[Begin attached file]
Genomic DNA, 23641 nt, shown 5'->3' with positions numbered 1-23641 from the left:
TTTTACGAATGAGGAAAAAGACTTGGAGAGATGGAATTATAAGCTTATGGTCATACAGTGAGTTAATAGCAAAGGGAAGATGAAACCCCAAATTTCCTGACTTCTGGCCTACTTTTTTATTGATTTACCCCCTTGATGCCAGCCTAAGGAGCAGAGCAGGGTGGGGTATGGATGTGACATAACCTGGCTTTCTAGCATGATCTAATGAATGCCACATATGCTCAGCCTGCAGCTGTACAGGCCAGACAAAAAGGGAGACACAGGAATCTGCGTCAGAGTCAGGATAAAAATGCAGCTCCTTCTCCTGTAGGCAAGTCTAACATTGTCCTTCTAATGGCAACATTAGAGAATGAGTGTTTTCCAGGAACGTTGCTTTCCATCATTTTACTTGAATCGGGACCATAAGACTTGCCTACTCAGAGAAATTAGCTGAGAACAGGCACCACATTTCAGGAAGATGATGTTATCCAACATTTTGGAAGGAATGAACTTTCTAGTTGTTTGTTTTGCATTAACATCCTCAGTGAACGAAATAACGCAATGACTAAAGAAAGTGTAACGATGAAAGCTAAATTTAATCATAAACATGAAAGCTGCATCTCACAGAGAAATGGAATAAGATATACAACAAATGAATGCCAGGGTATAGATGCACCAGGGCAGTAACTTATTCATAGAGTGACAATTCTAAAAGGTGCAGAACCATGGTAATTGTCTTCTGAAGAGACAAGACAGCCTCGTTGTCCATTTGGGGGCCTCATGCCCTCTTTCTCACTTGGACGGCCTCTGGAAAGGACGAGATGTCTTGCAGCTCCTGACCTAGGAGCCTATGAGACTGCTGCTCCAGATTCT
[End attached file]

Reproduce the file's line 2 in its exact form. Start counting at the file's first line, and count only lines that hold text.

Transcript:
TTTTACGAATGAGGAAAAAGACTTGGAGAGATGGAATTATAAGCTTATGGTCATACAGTGAGTTAATAGCAAAGGGAAGATGAAACCCCAAATTTCCTGACTTCTGGCCTACTTTTTTATTGATTTACCCCCTTGATGCCAGCCTAAGGAGCAGAGCAGGGTGGGGTATGGATGTGACATAACCTGGCTTTCTAGCATGATCTAATGAATGCCACATATGCTCAGCCTGCAGCTGTACAGGCCAGACAAAAAGGGAGACACAGGAATCTGCGTCAGAGTCAGGATAAAAATGCAGCTCCTTCTCCTGTAGGCAAGTCTAACATTGTCCTTCTAATGGCAACATTAGAGAATGAGTGTTTTCCAGGAACGTTGCTTTCCATCATTTTACTTGAATCGGGACCATAAGACTTGCCTACTCAGAGAAATTAGCTGAGAACAGGCACCACATTTCAGGAAGATGATGTTATCCAACATTTTGGAAGGAATGAACTTTCTAGTTGTTTGTTTTGCATTAACATCCTCAGTGAACGAAATAACGCAATGACTAAAGAAAGTGTAACGATGAAAGCTAAATTTAATCATAAACATGAAAGCTGCATCTCACAGAGAAATGGAATAAGATATACAACAAATGAATGCCAGGGTATAGATGCACCAGGGCAGTAACTTATTCATAGAGTGACAATTCTAAAAGGTGCAGAACCATGGTAATTGTCTTCTGAAGAGACAAGACAGCCTCGTTGTCCATTTGGGGGCCTCATGCCCTCTTTCTCACTTGGACGGCCTCTGGAAAGGACGAGATGTCTTGCAGCTCCTGACCTAGGAGCCTATGAGACTGCTGCTCCAGATTCT